A great many financial professionals and economists describe the current outlook as encouraging. They see monetary authorities like the Federal Reserve as a benign force that will surely prevent a descent into another recession. Counterpoint to that rosy perspective is the voice of several wellknown financial professionals who fear that central bank experimenting has done more harm than good and that we may experience declines in all asset classes. Everyone will lose money, they feel, and the winners will be those investors who lose the least. These opposing viewpoints essentially capture the two most likely broad outcomes. On the one hand, there is the possibility of a reflationary recovery, in which massive ongoing stimulus and continued low interest rates will eventually help economic growth, but probably at the expense of a significant rise in inflation. On the other hand looms accelerating deflation, in which even aggressive central bank actions become ever more ineffective, and in which prices and valuations of almost everything spiral downward. What will tip the balance to one side or the other? Most likely, a catalyst that we can only guess at: a breakdown in the social order, a policy error by a key central bank or government, a military confrontation turned was, a banking crisis, or one of half a dozen other events that could easily arise our of the current disequilibrium.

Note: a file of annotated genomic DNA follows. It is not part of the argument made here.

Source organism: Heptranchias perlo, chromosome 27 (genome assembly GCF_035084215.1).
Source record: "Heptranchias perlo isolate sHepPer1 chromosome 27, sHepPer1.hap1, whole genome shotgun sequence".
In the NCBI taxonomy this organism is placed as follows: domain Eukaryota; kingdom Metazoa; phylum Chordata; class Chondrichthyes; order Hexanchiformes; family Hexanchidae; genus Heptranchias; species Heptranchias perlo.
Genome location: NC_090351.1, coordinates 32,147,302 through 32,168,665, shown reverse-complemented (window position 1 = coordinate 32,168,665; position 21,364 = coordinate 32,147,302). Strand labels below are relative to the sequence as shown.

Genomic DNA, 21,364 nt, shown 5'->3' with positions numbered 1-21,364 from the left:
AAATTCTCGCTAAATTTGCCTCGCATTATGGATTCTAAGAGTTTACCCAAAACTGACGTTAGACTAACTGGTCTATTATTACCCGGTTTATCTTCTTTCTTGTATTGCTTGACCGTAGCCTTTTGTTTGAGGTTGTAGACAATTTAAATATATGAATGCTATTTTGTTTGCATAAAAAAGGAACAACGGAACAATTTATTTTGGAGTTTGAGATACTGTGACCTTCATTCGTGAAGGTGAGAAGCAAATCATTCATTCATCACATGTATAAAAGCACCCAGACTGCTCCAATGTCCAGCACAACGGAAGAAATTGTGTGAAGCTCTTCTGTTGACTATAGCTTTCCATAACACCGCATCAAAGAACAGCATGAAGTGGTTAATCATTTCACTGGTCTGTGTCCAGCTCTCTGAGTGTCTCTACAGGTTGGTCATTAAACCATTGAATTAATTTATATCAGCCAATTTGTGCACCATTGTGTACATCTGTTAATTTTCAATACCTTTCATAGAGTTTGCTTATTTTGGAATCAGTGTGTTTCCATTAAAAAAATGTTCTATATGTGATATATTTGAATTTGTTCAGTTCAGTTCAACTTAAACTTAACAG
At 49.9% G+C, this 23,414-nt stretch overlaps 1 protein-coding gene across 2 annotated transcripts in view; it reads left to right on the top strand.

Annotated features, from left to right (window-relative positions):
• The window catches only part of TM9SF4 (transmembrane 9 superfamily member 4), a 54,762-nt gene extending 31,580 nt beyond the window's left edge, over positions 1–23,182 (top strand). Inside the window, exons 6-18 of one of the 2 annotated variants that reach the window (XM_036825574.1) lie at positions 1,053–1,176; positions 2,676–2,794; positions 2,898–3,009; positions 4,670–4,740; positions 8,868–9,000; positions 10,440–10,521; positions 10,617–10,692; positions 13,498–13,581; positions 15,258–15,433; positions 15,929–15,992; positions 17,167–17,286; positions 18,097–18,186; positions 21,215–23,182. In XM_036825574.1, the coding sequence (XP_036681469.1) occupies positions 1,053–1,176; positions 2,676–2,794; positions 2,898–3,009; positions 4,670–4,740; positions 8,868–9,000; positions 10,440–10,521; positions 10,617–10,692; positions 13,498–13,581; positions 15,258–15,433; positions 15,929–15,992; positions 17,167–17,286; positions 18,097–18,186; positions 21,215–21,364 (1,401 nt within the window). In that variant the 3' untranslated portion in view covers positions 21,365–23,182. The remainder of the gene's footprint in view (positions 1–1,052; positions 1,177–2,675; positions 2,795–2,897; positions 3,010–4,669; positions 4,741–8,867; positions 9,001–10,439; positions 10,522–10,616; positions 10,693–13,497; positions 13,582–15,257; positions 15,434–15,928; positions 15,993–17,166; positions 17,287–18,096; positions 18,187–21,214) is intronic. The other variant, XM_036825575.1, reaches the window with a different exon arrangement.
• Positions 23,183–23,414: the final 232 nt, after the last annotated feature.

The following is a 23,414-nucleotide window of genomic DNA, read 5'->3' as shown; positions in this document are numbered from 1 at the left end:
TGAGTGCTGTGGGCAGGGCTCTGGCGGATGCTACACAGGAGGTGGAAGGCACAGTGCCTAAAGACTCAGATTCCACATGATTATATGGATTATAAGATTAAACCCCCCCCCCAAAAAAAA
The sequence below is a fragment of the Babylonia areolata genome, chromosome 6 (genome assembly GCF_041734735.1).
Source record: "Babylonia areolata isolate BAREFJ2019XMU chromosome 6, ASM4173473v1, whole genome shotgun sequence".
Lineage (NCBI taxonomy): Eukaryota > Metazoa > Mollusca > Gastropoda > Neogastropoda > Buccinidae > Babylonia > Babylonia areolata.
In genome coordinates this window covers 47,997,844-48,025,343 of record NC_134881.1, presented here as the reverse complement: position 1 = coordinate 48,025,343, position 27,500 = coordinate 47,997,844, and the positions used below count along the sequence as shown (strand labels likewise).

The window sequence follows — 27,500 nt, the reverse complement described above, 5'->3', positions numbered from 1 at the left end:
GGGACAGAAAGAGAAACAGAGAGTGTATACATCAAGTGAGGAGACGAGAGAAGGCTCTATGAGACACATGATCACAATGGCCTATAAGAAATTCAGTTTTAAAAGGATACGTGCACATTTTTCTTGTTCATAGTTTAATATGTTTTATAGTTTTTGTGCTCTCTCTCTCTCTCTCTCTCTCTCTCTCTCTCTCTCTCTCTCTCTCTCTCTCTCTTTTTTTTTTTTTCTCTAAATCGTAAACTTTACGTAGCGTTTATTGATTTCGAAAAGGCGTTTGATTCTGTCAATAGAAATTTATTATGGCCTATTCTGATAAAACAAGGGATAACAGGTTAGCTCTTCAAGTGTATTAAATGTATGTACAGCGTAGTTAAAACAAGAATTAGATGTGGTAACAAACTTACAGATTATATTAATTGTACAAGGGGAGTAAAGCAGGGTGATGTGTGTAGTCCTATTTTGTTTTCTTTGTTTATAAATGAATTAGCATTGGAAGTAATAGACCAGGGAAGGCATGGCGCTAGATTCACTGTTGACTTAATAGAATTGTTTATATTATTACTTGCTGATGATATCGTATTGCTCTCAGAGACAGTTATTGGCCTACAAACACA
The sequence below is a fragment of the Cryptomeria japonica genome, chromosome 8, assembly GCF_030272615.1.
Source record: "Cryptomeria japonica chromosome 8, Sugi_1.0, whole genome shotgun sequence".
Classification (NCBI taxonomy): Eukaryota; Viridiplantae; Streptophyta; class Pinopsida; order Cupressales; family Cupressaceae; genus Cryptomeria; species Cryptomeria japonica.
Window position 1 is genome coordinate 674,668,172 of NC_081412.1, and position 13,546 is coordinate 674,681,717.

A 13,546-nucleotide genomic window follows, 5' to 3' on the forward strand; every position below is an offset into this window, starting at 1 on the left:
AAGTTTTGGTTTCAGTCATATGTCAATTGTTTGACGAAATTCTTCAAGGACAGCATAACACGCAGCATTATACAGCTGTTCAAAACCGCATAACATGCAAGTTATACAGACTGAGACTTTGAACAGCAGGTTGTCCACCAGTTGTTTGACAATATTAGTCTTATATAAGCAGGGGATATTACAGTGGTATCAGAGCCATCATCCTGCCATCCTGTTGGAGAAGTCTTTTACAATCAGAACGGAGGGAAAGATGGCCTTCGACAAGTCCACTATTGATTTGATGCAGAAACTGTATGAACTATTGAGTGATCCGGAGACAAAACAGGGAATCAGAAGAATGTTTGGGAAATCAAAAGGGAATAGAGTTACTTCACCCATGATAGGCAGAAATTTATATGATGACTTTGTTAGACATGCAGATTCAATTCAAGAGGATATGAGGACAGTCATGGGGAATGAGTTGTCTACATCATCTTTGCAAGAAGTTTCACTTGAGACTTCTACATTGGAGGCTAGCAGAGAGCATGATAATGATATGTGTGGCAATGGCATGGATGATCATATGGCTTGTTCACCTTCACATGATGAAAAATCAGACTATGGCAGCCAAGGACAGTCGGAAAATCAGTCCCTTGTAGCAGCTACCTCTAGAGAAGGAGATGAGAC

Guessing Is Futile
Investors can never know what’s ahead with certainty, but in more sedate climates it’s possible to make educated guesses. I would argue that at present what lies ahead is unknowable and, consequently, would recommend diversification across a broad spectrum of conventional and alternative asset classes and regions. I also remain convinced that a strong focus on capital preservation is best. Bigger bets on any asset class or sector may hold the promise of greater gain, but will also raise the level of risk.
Unfortunately, caution cannot protect your account from depreciation, as long as we hold any investments, and third quarter results reflect that fact. The main reason for the negative performance in your account is due to the decline in the U.S. stock market. Perversely, the correction is at least partly due to the very fact that America’s economy is in better shape than others.